Edson Arantes do Nascimento, Honorary KBE, (born October 23, 1940), nicknamed Pele, is a former Brazilian footballФутболист Пеле/ Pele (soccer) player who won three World Cup medals and broke many records, also known as O Rei (The King) and Perola Negra (The Black Pearl).
Often considered the complete midfield and attacking player, he was completely two-footed, a prolific clinical finisher, exceptional at dribbling and passing, and was a remarkably good tackler for a forward. He was famed for his speed and kicking strength and scored 1,281 goals over the course of his career. Since his full retirement in 1977 he has served as an ambassador for the sport.
He was born in Tres Coracoes, Minas Gerais, Brazil, the son of Fluminense Football Club footballer Joao Ramos do Nascimento, also known as Dondinho. He was named after American inventor Thomas Edison, and did not receive the nickname “Pele” until his school days.
He originally disliked the nickname, but the more he complained the more he was called by it. Later in life, when reflecting that the world came to know the name, he stated his belief that it was chosen for him by God.
Growing up in poverty on the streets of Bauru, Sao Paulo, he could not afford a football and usually played with either a sock stuffed with papers or a grapefruit. He was given his first leather ball on his sixth birthday by his father’s teammate, Sosa. At the age of eleven, Pele was scouted by Brazilian legend Waldemar de Brito and was invited to join de Brito’s amateur team, Clube Atletico Bauru. In 1956, Pele’s mentor took him to the city of Sao Paulo, to try out for professional club Santos Futebol Clube. De Brito told the directors at Santos that the 15-year-old would be “the greatest football player in the world.” Pele was offered professional terms and scored four goals in his first league game. When the new season started, Pele was given a starting place in the first team and, at the age of just sixteen, became the top scorer in the league. Just ten months after signing professionally, the teenager was called up to the Brazilian national team.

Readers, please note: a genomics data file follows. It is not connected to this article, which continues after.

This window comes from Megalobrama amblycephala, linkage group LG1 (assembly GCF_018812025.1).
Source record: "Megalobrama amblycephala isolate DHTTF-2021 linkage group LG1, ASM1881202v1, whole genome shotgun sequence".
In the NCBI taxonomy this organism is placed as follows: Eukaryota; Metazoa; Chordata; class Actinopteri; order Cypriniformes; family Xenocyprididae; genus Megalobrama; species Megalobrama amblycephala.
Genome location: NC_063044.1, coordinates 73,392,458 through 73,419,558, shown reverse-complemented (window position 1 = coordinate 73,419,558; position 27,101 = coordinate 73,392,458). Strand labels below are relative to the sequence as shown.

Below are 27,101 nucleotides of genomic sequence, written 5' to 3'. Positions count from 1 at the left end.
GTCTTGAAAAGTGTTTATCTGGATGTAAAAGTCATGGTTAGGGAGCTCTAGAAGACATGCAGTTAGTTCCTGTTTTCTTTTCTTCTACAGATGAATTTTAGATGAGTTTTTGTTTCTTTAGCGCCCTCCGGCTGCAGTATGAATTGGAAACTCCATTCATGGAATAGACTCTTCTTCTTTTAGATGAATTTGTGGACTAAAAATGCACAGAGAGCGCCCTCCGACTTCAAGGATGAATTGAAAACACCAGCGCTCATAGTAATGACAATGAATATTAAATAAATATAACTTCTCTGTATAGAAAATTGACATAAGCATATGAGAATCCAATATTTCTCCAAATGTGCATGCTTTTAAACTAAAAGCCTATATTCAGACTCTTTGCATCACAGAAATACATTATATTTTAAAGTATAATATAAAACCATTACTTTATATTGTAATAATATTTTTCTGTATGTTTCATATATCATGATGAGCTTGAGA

In the Football World Cup 1958, Pele became the youngest ever World Cup winner in Sweden at 17, scoring two goals in the final as Brazil beat Sweden 5-2 in Stockholm. He played in three more Brazilian World Cup teams in 1962, 1966 and 1970, two of which Brazil won (1962 and 1970). Although his contributions were limited in the 1962 and 1966 campaigns because of injuries inflicted by opposition players, the 1970 tournament in Mexico was to be Pele’s last. The 1970 team, featuring famous players like Rivelino, Jairzinho, Gerson, and Tostao, is often considered to be the greatest national team ever. Brazil defeated Italy 4-1 in the final, with Pele scoring one and setting up Carlos Alberto for another.
Pele’s technique and deft touch combined with his dribbling skills and scoring ability cannot be overstated. His most spectacular signature move was probably the “bicycle kick”. He scored over twelve hundred career goals in all competitions, the biggest haul by far among famous players. After his retirement from Brazilian football on 2 October, 1974, he joined the New York Cosmos of the North American Soccer League. A reported $7,000,000 contract for three years made him the highest paid football player of the North American Soccer League.
During the three seasons playing for the Cosmos he was named in the annual NASL First Team: the 11 best players of a particular season.